Submitted by Charlton Stanley (Otteray Scribe), guest blogger
“The democratic aspiration is no mere recent phase in human history . . . It was written in Magna Carta.”
–Franklin Delano Roosevelt, Third Inaugural address (1941)
On June 15, in the year 1215 AD, the King of England was an involuntary “guest” of a group of forty rather angry Barons in a field at Runnymede. After the Barons explained “the facts of life” to him, King John affixed his Seal to a document they called the Magna Carta. In those days, documents were not signed, as is the custom today. Instead of a signature, the official Seal of the person “signing” was impressed into hot wax poured onto the document.
King John consented to the Baron’s demands, sealing the document in hope of averting a civil war. Ten weeks later, Pope Innocent III proclaimed the Magna Carta document null and void, plunging England into a civil war the King and Barons had hoped to avoid. Fortunately, for posterity and the law, King John died before Pope Innocent III’s decree became law. He died only 15 months after sealing the Magna Carta.
Although this magnificent document did not solve King John’s immediate problems, it was reissued in multiple copies after his death, and was read to the people throughout England. In fact, when the first English settlers landed on the shores of Colonies around the world, they took their rights with them.
Years later, when the American Colonies decided to break away from control by England, the writers of the Declaration of Independence and new Constitution had the rights first enumerated in the Magna Carta very much in mind.
Exact copies of the document, called “exemplifications,” were made, so all of the participants would each have one of the originals. The picture above is of one of the four original exemplifications. This copy has been conserved and restored by the Archives responsible for it. There was a copy for the Royal archives, one for each of the Barons, and one for each of the 40 counties existing in England at the time. If there was a single ‘master copy’ of the first Magna Carta sealed by King John on this date in 1215, it has not survived. Four of the original exemplifications still exist, one of them in the National Archives of the United States.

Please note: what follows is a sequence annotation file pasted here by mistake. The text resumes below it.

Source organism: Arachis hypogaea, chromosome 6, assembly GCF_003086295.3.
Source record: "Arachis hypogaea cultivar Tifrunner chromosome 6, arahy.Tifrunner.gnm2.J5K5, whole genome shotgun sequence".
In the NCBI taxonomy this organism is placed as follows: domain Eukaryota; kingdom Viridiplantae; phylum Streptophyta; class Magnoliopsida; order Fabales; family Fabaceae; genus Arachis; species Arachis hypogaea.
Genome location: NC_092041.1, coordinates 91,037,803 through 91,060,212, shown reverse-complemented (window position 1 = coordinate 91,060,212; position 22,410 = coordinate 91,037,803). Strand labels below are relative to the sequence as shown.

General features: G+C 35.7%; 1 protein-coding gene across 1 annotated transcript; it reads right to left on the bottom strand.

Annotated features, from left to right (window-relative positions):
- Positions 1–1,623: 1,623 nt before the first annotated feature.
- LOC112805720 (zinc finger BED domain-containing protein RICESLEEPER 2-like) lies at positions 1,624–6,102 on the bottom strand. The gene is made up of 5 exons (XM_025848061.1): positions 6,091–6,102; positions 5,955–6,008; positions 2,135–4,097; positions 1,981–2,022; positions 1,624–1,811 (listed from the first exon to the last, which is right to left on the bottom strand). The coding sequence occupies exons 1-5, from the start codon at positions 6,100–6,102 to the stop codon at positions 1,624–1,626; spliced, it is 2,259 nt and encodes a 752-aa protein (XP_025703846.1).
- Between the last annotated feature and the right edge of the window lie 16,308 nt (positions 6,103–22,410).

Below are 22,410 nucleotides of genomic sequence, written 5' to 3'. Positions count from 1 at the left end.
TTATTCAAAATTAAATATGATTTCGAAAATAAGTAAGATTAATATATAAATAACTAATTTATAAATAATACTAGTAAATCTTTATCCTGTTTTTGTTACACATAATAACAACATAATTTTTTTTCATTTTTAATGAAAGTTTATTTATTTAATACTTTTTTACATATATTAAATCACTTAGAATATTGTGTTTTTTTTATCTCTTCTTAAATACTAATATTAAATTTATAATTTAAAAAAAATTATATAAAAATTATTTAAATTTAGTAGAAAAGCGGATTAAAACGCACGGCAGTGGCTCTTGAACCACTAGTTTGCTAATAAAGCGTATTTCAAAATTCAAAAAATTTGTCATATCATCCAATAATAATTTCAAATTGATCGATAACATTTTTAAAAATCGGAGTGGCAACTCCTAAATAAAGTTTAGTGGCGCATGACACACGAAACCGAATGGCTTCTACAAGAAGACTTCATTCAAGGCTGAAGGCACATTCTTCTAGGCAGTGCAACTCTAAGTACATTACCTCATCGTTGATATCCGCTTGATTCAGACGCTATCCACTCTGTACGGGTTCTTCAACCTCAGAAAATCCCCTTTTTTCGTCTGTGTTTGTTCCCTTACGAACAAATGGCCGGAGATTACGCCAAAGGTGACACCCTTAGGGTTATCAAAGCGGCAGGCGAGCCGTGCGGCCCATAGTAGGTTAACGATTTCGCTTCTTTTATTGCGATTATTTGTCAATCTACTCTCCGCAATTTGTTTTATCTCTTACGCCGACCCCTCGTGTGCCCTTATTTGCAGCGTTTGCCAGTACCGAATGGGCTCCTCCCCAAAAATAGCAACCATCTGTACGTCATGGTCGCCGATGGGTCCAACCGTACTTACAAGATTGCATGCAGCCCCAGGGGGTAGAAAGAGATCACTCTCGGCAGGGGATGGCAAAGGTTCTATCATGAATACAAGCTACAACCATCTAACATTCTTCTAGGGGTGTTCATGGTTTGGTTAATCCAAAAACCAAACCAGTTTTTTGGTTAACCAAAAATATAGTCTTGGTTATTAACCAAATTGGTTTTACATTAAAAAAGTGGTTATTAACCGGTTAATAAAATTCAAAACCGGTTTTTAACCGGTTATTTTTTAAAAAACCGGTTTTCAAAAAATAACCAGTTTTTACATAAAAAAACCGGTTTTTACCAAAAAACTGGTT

There have been a number of reissues of the Magna Carta, in several versions. In 1759, Sir William Blackstone wrote an analysis of the Magna Carta, which he titled, The Great Charter and the Charter of the Forest. In that treatise, Blackstone created the numbering system for the sections, which are still in use today.
Some later versions were edited for the benefit of the nobleman or landowner commissioning the reproduction, however, hidden away near the middle of the dense Latin manuscript in the original are these words:
“No free man shall be seized or imprisoned, or stripped of his rights or possessions, or outlawed or exiled … except by the lawful judgment of his equals or by the law of the land.”
This was a legal concept unknown at the time until the Barons inserted it into the document to be sealed by King John. For the first time in history, the right of habeas corpus was made law.
The rights of the common person, the peasants, and other commoners of the day were probably not very high on the list of priorities of the Barons. However, and probably unwittingly, they unleashed human rights on the people in ways they could hardly have imagined. Here are just two excerpts:
“No freeman shall be taken, imprisoned, disseised, outlawed, banished, or in any way destroyed, nor will We proceed against or prosecute him, except by the lawful judgment of his peers and by the law of the land.”
“To no one will We sell, to no one will We deny or delay, right or justice.”
So let’s wish The Great Charter a happy 798th birthday. There are already plans in the works at several historical sites to celebrate the 800th anniversary in 2015.
The floor is open for discussion, and if anyone has any ideas on how to bring it (and its progeny) back as enforceable–and enforced–law, I am certainly interested.